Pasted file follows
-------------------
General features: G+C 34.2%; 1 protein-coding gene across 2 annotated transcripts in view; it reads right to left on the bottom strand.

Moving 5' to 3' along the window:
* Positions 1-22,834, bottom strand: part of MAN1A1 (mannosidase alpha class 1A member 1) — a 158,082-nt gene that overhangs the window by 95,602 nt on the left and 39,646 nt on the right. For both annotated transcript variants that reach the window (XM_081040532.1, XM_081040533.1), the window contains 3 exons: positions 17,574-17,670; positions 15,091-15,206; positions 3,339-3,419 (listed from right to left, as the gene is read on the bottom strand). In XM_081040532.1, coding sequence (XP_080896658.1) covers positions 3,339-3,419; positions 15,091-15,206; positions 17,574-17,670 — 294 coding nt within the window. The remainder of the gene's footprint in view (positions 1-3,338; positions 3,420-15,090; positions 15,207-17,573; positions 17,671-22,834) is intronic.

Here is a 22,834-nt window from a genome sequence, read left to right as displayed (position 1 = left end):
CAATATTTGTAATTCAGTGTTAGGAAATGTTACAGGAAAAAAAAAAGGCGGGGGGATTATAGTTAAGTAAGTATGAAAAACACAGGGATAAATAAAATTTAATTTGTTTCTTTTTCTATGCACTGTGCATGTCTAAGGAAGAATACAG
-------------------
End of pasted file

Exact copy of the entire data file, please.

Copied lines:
General features: G+C 34.2%; 1 protein-coding gene across 2 annotated transcripts in view; it reads right to left on the bottom strand.

Moving 5' to 3' along the window:
* Positions 1-22,834, bottom strand: part of MAN1A1 (mannosidase alpha class 1A member 1) — a 158,082-nt gene that overhangs the window by 95,602 nt on the left and 39,646 nt on the right. For both annotated transcript variants that reach the window (XM_081040532.1, XM_081040533.1), the window contains 3 exons: positions 17,574-17,670; positions 15,091-15,206; positions 3,339-3,419 (listed from right to left, as the gene is read on the bottom strand). In XM_081040532.1, coding sequence (XP_080896658.1) covers positions 3,339-3,419; positions 15,091-15,206; positions 17,574-17,670 — 294 coding nt within the window. The remainder of the gene's footprint in view (positions 1-3,338; positions 3,420-15,090; positions 15,207-17,573; positions 17,671-22,834) is intronic.

Here is a 22,834-nt window from a genome sequence, read left to right as displayed (position 1 = left end):
CAATATTTGTAATTCAGTGTTAGGAAATGTTACAGGAAAAAAAAAAGGCGGGGGGATTATAGTTAAGTAAGTATGAAAAACACAGGGATAAATAAAATTTAATTTGTTTCTTTTTCTATGCACTGTGCATGTCTAAGGAAGAATACAG